Using Shading Assist
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Hello! My name is Liz Staley and I’m a long-time user of Clip Studio Paint (I started using the program back when it was known as Manga Studio 4!). I was a beta-tester on the Manga Studio 5 program and for Clip Studio Paint, and I have written three books and several video courses about the program. Many of you probably know my name from those books, in fact. I write weekly posts on Graphixly.com and on CSP Tips, so be sure to come back every week to learn more Clip Studio Tips and Tricks from me!
Clip Studio Paint Version 2.0 is out, and with it a whole lot of exciting new features! One of the new features that was heavily advertised is the new Shading Assist function, which blew my mind when I first saw it in the promotional videos. So of course it’s the first feature I wanted to check out when I opened up 2.0 after upgrading.
In this article we will cover the following topics:
What is Shading Assist?
Shading Assist Settings
Let’s get coloring!
What is Shading Assist?
Shading Assist is a new feature that can help add shading or other light effects quickly. I did find with the experiments I did that this is far from perfect, however it usually produces results that just need to be adjusted or added to a bit, so it’s probably a lot faster than doing every bit of shading by hand! I feel like this feature could also be useful for someone just starting out with coloring who doesn’t know how to create different looks such as evening light or colored light as well.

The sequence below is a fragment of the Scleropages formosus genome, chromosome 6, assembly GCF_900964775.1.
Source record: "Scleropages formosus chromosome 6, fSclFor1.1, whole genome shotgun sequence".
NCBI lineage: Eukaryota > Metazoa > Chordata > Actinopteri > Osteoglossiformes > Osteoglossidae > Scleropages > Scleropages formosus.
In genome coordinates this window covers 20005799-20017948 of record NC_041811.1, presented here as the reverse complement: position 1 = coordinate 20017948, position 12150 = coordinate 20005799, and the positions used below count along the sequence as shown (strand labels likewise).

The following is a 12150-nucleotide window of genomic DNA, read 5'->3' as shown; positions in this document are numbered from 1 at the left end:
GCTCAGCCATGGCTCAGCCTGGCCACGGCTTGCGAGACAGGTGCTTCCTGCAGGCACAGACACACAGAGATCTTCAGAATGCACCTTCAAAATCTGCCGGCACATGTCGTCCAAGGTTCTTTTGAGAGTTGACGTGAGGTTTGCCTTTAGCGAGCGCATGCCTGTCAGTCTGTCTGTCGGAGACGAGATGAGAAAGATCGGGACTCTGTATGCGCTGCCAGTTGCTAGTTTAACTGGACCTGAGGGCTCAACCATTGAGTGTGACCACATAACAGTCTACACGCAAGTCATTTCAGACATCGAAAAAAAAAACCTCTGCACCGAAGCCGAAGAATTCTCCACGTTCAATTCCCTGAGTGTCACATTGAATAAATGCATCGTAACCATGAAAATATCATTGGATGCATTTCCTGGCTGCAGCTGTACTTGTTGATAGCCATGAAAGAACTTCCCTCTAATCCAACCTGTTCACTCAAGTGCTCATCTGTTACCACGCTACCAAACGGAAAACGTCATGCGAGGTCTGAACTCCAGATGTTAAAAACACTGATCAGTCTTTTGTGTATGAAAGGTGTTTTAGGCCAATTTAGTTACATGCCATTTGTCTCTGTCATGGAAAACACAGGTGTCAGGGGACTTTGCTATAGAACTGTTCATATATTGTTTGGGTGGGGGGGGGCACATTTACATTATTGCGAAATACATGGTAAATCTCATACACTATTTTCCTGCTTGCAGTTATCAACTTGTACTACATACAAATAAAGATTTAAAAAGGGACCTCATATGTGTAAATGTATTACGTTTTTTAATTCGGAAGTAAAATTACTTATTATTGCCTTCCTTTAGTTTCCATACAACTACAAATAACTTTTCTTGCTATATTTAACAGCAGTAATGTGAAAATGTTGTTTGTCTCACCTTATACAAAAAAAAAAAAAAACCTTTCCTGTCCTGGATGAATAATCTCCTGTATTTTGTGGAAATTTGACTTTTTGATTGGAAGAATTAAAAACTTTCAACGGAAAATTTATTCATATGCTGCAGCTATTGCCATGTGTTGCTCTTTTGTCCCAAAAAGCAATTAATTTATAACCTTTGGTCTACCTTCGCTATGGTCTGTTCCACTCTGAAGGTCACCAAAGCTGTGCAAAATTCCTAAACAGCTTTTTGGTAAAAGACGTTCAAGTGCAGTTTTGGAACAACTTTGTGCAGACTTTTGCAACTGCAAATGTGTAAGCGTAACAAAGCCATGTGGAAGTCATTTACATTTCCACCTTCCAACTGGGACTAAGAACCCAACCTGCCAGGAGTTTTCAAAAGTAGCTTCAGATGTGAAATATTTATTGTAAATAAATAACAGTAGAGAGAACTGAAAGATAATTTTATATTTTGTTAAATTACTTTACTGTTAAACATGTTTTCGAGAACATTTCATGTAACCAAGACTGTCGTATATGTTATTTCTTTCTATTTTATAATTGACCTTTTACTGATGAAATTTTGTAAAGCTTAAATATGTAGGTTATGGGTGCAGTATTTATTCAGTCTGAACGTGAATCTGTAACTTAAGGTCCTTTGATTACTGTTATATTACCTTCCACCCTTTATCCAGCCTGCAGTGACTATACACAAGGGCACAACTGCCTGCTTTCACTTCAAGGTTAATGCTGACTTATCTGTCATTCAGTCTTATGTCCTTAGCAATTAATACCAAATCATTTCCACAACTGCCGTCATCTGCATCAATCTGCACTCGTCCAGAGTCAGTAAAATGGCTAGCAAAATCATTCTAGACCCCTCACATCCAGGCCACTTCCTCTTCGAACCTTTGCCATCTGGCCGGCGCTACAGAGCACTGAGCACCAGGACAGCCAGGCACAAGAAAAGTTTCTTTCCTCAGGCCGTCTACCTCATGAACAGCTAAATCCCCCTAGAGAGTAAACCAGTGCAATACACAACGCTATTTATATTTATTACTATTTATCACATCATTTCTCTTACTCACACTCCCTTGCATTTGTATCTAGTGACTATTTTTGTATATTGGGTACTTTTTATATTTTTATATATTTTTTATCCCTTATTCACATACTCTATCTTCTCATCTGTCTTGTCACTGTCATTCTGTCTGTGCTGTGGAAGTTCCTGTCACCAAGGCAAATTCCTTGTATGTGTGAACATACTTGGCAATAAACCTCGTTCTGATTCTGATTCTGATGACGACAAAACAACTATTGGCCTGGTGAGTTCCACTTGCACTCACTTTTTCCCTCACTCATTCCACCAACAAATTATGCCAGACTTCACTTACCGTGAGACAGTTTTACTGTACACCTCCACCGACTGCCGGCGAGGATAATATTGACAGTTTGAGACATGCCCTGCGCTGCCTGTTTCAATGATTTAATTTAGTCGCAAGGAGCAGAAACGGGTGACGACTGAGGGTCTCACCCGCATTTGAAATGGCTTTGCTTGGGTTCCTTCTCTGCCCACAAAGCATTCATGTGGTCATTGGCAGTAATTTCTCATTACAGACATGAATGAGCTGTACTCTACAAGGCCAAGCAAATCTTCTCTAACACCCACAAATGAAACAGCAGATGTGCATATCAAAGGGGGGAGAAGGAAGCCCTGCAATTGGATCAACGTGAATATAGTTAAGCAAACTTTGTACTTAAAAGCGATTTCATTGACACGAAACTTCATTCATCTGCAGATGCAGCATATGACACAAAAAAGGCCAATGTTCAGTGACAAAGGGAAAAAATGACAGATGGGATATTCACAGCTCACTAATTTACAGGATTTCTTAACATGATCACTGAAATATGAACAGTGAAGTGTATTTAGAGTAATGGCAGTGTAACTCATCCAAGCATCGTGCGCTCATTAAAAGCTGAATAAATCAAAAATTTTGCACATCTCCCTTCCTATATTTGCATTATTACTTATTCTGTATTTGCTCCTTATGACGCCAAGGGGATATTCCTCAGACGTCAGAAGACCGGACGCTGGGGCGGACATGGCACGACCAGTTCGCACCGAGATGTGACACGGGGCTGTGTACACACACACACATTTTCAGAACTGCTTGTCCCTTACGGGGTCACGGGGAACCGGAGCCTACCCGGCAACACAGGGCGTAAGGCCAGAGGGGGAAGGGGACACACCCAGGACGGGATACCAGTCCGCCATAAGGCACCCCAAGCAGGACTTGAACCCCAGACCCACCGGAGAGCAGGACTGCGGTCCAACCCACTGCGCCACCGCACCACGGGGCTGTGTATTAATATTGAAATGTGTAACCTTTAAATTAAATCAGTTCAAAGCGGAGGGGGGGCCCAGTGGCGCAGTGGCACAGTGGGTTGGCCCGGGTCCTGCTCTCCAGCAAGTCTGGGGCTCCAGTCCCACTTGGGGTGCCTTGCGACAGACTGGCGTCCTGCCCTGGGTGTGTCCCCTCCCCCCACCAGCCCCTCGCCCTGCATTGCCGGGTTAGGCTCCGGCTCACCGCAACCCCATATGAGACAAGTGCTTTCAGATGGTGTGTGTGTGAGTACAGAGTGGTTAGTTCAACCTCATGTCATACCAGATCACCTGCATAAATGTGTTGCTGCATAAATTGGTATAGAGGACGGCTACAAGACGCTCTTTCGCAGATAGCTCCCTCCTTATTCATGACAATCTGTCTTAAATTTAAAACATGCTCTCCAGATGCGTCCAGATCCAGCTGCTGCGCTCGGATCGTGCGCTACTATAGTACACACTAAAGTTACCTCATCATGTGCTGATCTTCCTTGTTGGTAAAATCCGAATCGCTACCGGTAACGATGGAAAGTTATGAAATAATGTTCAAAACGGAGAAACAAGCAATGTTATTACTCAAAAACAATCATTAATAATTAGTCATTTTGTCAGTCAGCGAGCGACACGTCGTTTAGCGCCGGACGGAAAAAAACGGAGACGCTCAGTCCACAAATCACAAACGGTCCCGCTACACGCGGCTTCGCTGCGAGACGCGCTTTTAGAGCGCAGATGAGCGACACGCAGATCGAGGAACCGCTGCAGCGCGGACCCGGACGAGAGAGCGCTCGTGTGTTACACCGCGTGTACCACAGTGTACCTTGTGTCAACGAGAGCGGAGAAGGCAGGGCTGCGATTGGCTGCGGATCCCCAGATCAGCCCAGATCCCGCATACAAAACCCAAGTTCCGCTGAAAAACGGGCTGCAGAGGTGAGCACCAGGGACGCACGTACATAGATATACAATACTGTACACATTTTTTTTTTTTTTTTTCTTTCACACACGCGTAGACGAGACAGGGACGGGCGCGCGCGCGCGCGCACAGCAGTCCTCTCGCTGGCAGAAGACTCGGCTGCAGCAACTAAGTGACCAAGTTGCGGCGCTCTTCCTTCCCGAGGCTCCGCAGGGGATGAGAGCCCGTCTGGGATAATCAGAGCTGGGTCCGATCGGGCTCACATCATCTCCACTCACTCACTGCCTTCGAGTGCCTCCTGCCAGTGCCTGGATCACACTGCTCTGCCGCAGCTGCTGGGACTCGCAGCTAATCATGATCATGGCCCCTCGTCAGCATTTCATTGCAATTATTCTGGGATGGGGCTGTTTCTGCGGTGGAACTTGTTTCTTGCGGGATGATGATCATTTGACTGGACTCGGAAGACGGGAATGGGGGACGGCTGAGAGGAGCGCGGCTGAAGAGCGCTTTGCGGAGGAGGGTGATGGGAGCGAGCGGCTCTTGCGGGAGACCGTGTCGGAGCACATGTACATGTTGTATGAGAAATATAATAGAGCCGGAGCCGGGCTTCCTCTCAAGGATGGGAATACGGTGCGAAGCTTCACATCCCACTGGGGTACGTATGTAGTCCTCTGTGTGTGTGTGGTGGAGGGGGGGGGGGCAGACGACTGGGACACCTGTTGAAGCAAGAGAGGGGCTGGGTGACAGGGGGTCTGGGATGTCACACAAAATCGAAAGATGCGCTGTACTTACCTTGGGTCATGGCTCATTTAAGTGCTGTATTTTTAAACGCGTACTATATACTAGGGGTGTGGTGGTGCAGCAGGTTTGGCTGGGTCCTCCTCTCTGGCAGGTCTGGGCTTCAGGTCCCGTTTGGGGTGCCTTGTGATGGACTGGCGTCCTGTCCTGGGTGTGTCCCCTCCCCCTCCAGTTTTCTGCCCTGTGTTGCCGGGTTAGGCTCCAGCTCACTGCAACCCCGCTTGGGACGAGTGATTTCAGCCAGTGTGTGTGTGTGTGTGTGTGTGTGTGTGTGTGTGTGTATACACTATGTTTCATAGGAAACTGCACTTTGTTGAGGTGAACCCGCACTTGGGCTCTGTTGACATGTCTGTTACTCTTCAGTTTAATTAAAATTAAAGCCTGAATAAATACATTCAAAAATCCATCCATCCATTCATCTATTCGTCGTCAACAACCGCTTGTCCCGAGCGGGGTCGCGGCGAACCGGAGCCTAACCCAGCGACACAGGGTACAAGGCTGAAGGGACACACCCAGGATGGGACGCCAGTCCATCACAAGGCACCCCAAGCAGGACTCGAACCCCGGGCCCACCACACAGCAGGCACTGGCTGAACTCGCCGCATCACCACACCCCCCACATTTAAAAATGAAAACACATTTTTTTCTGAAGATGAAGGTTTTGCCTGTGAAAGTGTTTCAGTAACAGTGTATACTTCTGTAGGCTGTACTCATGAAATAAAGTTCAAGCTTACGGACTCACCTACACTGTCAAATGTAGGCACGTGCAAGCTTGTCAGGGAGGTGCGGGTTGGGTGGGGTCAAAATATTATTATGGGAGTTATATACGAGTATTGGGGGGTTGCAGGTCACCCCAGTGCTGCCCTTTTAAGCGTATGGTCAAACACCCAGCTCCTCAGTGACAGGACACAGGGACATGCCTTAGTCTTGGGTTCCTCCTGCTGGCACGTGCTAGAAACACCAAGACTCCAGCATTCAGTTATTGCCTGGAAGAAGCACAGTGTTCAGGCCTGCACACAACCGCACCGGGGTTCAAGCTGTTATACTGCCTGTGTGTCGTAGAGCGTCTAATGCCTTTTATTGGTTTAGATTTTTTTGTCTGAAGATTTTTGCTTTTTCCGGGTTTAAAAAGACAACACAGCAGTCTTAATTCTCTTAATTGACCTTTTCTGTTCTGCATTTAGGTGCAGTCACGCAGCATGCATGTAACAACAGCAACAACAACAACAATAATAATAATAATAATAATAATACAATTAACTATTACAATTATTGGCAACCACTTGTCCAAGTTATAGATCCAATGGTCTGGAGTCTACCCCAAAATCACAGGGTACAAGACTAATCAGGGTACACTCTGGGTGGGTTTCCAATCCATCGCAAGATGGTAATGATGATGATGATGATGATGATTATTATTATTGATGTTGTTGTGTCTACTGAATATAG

To use Shading Assist, you need to have all the parts you want to affect on one layer. So if you have all your character’s parts separated out by color, you’ll want to combine your layers down or make a merged copy of them before using this feature. In the drawing I'll be using this week, my line art is on one layer and all my flat colors are on a second layer beneath it.
To start the process, click on Edit - Shading Assist in the top menu.
The Shading Assist settings window and the “manipulator” (the blue circle and dot in the following screenshot) will both show. If the Preview checkbox is clicked, you will also see a preview of the current shading assist settings.
In the next section we will cover these settings and how to adjust them!
Shading Assist Settings
To adjust the direction the light is coming from, click on the center of the manipulator - shown in orange below - and then drag it to a new position. The shading preview will update.
The circle around the outside of the manipulator can be dragged to be smaller or larger, which will change the intensity and size of the light source.
The drop down menu under Preset has11 lighting modes. The first is “none” which means that no preset is being applied. Presets are fast ways to achieve a certain mood, such as evening light or even colored light.
The second preset is called “Standard” and is good for most normal lighting conditions.
Below are the remaining nine lighting Presets: Evening, Night, Morning, Simple Light, Faint Backlight, Backlight, Stage light, Color light, and High contrast.
Beneath the preset menu, click on the + button next to Shading to open the shadow options.
The first dropdown switches between Cel shading and Smooth shading. Cel shading produces sharp, hard edges between color transitions.